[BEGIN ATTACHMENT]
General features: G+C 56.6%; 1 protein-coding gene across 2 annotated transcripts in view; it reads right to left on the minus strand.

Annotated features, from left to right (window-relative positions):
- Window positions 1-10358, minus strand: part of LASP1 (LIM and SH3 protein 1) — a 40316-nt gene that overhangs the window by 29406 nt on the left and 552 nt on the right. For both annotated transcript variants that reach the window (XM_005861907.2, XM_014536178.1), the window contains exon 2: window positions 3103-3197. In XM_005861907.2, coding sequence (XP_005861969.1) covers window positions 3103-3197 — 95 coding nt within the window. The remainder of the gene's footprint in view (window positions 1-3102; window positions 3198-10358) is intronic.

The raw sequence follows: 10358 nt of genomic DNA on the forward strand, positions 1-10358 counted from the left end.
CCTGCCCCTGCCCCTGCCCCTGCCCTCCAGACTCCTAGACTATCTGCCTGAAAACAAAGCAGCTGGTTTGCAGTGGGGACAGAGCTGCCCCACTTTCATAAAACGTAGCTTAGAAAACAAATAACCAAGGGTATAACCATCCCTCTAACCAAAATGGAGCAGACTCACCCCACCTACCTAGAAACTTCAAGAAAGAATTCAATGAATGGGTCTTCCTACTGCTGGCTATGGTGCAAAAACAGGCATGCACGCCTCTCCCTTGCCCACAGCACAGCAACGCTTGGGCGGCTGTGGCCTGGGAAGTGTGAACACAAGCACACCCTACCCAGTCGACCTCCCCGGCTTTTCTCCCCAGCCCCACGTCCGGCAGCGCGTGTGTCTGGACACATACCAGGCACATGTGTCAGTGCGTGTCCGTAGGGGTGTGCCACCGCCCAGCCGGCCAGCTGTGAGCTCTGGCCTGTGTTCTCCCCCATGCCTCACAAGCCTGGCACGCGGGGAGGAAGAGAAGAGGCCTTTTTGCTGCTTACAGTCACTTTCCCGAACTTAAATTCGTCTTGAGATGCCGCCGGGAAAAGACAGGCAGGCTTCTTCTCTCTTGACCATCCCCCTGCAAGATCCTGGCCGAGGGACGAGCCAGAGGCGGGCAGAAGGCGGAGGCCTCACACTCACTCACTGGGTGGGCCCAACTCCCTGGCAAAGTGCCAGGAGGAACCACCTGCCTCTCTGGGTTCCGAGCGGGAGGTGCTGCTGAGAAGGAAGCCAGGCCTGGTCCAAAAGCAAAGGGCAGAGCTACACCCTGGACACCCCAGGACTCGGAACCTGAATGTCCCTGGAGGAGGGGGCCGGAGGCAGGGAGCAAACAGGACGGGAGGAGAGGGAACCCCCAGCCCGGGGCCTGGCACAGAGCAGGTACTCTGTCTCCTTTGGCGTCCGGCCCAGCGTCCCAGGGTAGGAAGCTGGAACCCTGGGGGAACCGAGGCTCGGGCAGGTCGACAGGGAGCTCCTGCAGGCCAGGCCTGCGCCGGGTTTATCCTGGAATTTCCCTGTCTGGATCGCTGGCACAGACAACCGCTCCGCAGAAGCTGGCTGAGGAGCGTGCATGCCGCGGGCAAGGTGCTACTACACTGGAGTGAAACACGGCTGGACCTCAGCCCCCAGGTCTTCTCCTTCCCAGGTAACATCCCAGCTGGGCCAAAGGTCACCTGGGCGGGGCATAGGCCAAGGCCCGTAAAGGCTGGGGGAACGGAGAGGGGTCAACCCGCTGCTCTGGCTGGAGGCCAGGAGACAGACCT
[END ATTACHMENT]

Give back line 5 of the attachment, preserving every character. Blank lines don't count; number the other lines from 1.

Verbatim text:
CCTGCCCCTGCCCCTGCCCCTGCCCTCCAGACTCCTAGACTATCTGCCTGAAAACAAAGCAGCTGGTTTGCAGTGGGGACAGAGCTGCCCCACTTTCATAAAACGTAGCTTAGAAAACAAATAACCAAGGGTATAACCATCCCTCTAACCAAAATGGAGCAGACTCACCCCACCTACCTAGAAACTTCAAGAAAGAATTCAATGAATGGGTCTTCCTACTGCTGGCTATGGTGCAAAAACAGGCATGCACGCCTCTCCCTTGCCCACAGCACAGCAACGCTTGGGCGGCTGTGGCCTGGGAAGTGTGAACACAAGCACACCCTACCCAGTCGACCTCCCCGGCTTTTCTCCCCAGCCCCACGTCCGGCAGCGCGTGTGTCTGGACACATACCAGGCACATGTGTCAGTGCGTGTCCGTAGGGGTGTGCCACCGCCCAGCCGGCCAGCTGTGAGCTCTGGCCTGTGTTCTCCCCCATGCCTCACAAGCCTGGCACGCGGGGAGGAAGAGAAGAGGCCTTTTTGCTGCTTACAGTCACTTTCCCGAACTTAAATTCGTCTTGAGATGCCGCCGGGAAAAGACAGGCAGGCTTCTTCTCTCTTGACCATCCCCCTGCAAGATCCTGGCCGAGGGACGAGCCAGAGGCGGGCAGAAGGCGGAGGCCTCACACTCACTCACTGGGTGGGCCCAACTCCCTGGCAAAGTGCCAGGAGGAACCACCTGCCTCTCTGGGTTCCGAGCGGGAGGTGCTGCTGAGAAGGAAGCCAGGCCTGGTCCAAAAGCAAAGGGCAGAGCTACACCCTGGACACCCCAGGACTCGGAACCTGAATGTCCCTGGAGGAGGGGGCCGGAGGCAGGGAGCAAACAGGACGGGAGGAGAGGGAACCCCCAGCCCGGGGCCTGGCACAGAGCAGGTACTCTGTCTCCTTTGGCGTCCGGCCCAGCGTCCCAGGGTAGGAAGCTGGAACCCTGGGGGAACCGAGGCTCGGGCAGGTCGACAGGGAGCTCCTGCAGGCCAGGCCTGCGCCGGGTTTATCCTGGAATTTCCCTGTCTGGATCGCTGGCACAGACAACCGCTCCGCAGAAGCTGGCTGAGGAGCGTGCATGCCGCGGGCAAGGTGCTACTACACTGGAGTGAAACACGGCTGGACCTCAGCCCCCAGGTCTTCTCCTTCCCAGGTAACATCCCAGCTGGGCCAAAGGTCACCTGGGCGGGGCATAGGCCAAGGCCCGTAAAGGCTGGGGGAACGGAGAGGGGTCAACCCGCTGCTCTGGCTGGAGGCCAGGAGACAGACCT